Tilings with heptagonal symmetry require a fractal acceptance domain if produced by the projection method, but they can be produced by dualization as easily as tilings with other symmetries. However, if we start simply, avoiding advanced mathematics, and just use heptagons in an attempt to obtain a Keplerian tiling, we may start with something like this:
This can be extended easily enough to produce a tiling of the Dürer type, where seven flattened hexagonal tilings built from heptagonal shapes meet at a sevenfold symmetric centre:
but achieving a recurrence relation, so that one doesn't simply have a conventional symmetry twinned, which is fundamentally trivial, but instead an intrinsic global sevenfold symmetry (of the limited-range sort that is the only one possible) is more difficult.
The existing heptagonal tilings are, instead, based on rhombs. Of the two shapes shown below, the one on the right, most often without its outer shell of thin rhombs, is the one that is found in the heptagonal tilings generated by the standard mathematical method of dualization, also called the grid method.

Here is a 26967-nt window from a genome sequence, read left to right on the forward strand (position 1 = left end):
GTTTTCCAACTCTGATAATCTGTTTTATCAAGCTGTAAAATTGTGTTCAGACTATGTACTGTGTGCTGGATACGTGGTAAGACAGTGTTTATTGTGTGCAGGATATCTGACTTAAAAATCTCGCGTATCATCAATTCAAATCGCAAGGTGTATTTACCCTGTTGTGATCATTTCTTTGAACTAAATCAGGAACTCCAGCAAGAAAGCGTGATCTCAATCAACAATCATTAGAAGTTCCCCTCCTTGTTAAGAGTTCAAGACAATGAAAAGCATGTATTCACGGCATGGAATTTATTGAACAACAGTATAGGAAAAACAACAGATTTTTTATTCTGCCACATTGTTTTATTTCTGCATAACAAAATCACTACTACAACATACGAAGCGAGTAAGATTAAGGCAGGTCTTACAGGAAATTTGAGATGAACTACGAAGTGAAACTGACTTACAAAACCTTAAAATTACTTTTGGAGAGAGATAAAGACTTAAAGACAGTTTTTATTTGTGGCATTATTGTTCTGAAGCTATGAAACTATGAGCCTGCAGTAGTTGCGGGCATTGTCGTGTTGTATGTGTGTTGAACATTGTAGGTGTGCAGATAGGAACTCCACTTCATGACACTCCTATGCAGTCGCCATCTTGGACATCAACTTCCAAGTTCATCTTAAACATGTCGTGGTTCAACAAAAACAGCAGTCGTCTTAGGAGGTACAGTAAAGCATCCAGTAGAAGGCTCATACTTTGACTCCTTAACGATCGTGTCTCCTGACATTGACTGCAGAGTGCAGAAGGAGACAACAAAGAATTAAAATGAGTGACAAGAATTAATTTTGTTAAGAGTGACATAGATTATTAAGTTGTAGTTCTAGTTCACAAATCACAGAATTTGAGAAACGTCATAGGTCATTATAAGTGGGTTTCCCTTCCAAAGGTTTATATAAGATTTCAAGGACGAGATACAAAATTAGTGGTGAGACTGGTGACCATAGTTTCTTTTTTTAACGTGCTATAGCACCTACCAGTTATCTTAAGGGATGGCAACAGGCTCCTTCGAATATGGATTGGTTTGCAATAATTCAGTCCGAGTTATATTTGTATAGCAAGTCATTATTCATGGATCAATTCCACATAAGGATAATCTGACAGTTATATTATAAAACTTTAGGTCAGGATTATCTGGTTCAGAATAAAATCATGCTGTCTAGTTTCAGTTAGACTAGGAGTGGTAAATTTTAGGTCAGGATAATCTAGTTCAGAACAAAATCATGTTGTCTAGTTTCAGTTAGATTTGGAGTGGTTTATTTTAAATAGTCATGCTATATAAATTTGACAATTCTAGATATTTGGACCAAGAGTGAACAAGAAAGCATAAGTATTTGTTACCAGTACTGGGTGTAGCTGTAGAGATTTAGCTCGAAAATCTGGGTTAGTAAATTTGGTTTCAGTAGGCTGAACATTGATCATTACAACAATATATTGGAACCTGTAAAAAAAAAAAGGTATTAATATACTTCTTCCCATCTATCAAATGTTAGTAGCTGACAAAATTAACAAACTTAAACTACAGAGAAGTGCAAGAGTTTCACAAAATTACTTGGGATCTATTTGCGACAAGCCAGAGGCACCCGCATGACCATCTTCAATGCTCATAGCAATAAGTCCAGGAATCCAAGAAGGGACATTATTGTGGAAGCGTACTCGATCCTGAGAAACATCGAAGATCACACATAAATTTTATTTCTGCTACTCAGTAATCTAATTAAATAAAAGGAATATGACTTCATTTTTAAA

But these tilings do also have spaces suitable for placing the symmetric shape on the left as well. One might begin to create a recurrence relation inspired by these two shapes, following the principle of a binary tiling, as follows:
but continuing to create a complete recurrence, creating the recurrences for tiles whose borders run in the other direction, indicated by different colors, purple instead of blue and blue-green instead of green runs into problems.
But it is still possible to create a tiling with heptagonal symmetry from this incomplete recurrence. If one is prepared to chop the rhombs in half, to create triangles, then the direction in which the borders run is no longer a concern for the recurrence relation. Tilings with heptagonal symmetry which use only the rhomb shapes, and no triangles, definitely do exist. For example, a paper by E. O. Harriss gives this recurrence rule for one:
but the resulting tiling does not give heptagonal symmetry in as unmistakably obvious a form as one might like.
The first substitution tiling with sevenfold symmetry was based on triangles, instead of rhombs; it was by L. Danzer, but his best known tiling is a three-dimensional one with icosahedral symmetry.